Now he closed the final tab on his holdall and turned to face her, those eyes of pale blue shot with darker shards striking against his black hair and the cool white of his skin. “Just the cut I received on my calf,” he said, “and that’s long since healed.” Slipping the strap of the holdall over his shoulder, he walked to join her in the doorway.

“Are you certain, Ivan?” Ena didn’t budge; she hadn’t held this family together through the cold reign of Silence by being weak of will, and she wasn’t about to let Ivan obfuscate this. Because the thing was, Ivan never lied to her. He just somehow managed to give her only as much information as he wanted.

Canto had been known to mutter that Ivan was more like Ena than any of them: a Mercant who kept his own counsel and who shared information only when he decided it was time.

Ena respected that. But how he’d been of late … as if the light inside him had dimmed … that disturbed her on a level beyond flesh and bone. Because Ivan’s light had almost been snuffed out once. She’d had to cup her hands around it for years, protecting it from the winds of pain and the storms of scars, until the light was strong enough to survive on its own.

He held her gaze, so much quiet power in him that it hummed in the air, then glanced away. “I can’t talk to you about this, Grandmother.” His eyes returned to her. “It’s not a thing about which I can speak.”

There it was, that inviolable core he’d always kept separate from everyone, even Ena. She’d never been able to work out whether it was conscious or a result of wounds inflicted long before he was this powerful man who could hold his own against the world.

There was no point pushing him. Not when he’d given her an unusually forthright response. That alone told her that whatever had happened, it’d had a profound impact on him.

She stepped back so he could exit the bedroom. As she fell in beside him on his walk to leave the suite, she said, “You know I’ll always be here if you change your mind.”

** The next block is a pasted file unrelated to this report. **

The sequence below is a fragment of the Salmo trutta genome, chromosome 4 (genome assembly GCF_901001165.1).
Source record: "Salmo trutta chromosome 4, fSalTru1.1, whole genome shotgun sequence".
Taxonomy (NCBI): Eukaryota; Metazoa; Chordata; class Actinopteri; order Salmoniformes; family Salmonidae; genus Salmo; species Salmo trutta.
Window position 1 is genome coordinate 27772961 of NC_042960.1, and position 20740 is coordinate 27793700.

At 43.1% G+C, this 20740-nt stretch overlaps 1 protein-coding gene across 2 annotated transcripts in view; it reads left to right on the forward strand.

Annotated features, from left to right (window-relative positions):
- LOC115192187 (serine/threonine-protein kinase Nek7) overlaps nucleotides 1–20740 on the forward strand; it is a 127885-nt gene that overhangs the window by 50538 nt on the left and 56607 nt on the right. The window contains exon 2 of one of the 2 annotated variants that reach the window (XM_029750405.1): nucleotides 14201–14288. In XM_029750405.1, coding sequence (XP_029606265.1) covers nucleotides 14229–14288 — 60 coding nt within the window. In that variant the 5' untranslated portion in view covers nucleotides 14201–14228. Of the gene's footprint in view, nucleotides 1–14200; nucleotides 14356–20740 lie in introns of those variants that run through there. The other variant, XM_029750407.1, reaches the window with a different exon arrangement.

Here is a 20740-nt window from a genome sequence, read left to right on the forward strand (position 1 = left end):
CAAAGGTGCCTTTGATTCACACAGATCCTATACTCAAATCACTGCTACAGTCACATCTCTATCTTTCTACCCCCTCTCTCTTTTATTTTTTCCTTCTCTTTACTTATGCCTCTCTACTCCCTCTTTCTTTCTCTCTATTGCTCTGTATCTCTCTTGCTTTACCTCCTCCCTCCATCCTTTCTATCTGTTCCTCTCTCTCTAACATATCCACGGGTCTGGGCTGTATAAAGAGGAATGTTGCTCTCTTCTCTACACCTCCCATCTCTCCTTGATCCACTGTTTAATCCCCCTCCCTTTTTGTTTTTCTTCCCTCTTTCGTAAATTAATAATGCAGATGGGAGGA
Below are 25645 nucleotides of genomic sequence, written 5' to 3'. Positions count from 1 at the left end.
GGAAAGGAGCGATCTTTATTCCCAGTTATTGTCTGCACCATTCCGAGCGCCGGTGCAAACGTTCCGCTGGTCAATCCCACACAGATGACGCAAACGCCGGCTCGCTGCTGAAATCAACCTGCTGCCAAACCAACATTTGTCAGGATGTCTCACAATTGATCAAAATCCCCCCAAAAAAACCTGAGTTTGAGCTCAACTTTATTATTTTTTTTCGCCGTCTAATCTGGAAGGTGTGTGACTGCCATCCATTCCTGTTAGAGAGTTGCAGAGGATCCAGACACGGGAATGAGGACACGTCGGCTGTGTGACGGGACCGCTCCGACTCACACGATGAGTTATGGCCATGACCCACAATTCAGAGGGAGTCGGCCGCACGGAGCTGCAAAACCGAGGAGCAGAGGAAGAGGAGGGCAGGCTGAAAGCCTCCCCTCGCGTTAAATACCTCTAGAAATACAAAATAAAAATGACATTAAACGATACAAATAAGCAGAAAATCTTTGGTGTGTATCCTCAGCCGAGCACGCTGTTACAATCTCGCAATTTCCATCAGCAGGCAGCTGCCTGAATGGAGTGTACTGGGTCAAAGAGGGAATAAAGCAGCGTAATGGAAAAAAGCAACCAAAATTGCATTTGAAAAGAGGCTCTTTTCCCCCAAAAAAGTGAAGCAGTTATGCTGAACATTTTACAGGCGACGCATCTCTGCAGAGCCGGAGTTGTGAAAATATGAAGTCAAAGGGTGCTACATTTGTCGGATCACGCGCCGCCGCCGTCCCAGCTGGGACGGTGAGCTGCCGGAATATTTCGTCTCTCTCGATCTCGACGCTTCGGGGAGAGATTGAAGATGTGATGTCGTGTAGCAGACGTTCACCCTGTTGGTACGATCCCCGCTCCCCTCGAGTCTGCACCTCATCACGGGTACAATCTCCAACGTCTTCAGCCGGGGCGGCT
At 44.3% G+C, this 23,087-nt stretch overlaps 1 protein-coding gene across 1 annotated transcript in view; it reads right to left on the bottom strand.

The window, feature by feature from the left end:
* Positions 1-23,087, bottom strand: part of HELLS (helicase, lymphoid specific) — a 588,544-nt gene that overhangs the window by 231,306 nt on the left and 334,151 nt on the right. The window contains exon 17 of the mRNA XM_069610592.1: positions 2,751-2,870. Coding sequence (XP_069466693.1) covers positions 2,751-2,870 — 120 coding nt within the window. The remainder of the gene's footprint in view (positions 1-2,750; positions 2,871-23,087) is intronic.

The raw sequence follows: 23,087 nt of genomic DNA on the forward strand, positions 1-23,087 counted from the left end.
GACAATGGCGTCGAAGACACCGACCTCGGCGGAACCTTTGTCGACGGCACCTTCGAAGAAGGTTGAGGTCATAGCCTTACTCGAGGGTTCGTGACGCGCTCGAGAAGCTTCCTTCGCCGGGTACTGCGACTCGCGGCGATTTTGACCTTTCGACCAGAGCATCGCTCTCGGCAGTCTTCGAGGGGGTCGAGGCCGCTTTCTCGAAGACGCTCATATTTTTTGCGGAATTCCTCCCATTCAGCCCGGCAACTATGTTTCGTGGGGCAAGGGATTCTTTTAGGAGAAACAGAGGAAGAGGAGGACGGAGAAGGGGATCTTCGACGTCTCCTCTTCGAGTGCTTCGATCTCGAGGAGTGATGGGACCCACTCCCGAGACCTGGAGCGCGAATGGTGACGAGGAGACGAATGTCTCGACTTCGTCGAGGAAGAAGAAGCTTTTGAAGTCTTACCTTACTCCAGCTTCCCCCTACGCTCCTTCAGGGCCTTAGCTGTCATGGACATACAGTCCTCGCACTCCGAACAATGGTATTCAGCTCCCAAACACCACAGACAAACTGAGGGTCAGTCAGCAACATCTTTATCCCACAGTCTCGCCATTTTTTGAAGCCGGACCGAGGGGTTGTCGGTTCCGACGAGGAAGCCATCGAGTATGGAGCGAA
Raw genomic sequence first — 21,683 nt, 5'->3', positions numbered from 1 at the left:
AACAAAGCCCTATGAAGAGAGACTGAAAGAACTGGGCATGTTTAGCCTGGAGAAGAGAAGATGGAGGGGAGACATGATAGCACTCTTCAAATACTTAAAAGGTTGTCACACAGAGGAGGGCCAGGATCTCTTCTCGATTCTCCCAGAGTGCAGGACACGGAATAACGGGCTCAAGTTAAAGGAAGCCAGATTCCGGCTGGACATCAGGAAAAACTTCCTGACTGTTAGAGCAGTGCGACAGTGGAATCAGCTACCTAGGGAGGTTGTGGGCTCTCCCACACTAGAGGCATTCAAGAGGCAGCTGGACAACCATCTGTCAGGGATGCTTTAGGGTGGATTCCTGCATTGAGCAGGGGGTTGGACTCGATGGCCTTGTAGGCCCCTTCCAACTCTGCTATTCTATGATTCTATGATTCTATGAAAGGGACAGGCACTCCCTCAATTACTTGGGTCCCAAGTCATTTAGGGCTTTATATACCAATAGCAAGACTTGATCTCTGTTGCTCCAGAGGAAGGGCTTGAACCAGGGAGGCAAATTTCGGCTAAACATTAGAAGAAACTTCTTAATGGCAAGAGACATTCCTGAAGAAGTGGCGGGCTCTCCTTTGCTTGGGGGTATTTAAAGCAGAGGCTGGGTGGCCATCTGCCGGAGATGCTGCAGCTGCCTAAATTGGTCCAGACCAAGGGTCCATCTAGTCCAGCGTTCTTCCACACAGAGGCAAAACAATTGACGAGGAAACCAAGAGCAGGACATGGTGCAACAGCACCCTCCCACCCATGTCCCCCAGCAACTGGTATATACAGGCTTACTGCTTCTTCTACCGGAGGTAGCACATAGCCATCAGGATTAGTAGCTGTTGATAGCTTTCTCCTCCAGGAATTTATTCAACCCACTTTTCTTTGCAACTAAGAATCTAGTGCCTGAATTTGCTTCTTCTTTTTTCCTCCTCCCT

Opening the door, he paused, met her eyes again. “I know, Grandmother.”

Then he walked out, her grandson tall and strong and deadly. She hadn’t wanted the latter for him, had wanted him to have a life of calm and peace. But Ivan would not have it. He would not allow her to choose for him a life in the light … because he believed he’d been born to walk in the dark.






Chapter 2

The child’s attachment to the family unit—and associated loyalty—is absolute. His ability to form bonds with those outside this small circle remains an unknown, but it is my view that when he does form any such bond, it will be one without boundaries—he does not appear to have the capacity to limit his loyalty once given.

—Private PsyMed report on Ivan Mercant, age 14 (9 November 2065)

IVAN BRACED HIS hand against the tree trunk, the forest hushed around him, then looked down at the cut on his calf. He’d tied a tourniquet above the cut, but the bleeding showed no signs of stopping. If he hadn’t known better, he’d have said the fall onto the sharp edge of rock had severed a major artery.

But he did know better—he’d done enough first-aid courses, had enough knowledge of anatomy and of his own body, to judge this wound as disabling but not dangerous. It should, however, have stopped bleeding by now. If it kept up like this, he’d have to call for assistance and drop out of the training course for the day.

Hot Books
» House of Earth and Blood (Crescent City #1)
» A Kingdom of Flesh and Fire
» From Blood and Ash (Blood And Ash #1)
» A Million Kisses in Your Lifetime
» Deviant King (Royal Elite #1)
» Den of Vipers
» House of Sky and Breath (Crescent City #2)
» Sweet Temptation
» The Sweetest Oblivion (Made #1)
» Chasing Cassandra (The Ravenels #6)
» Steel Princess (Royal Elite #2)
» Angry God (All Saints High #3)
» Serpent & Dove(Serpent & Dove #1)
» Credence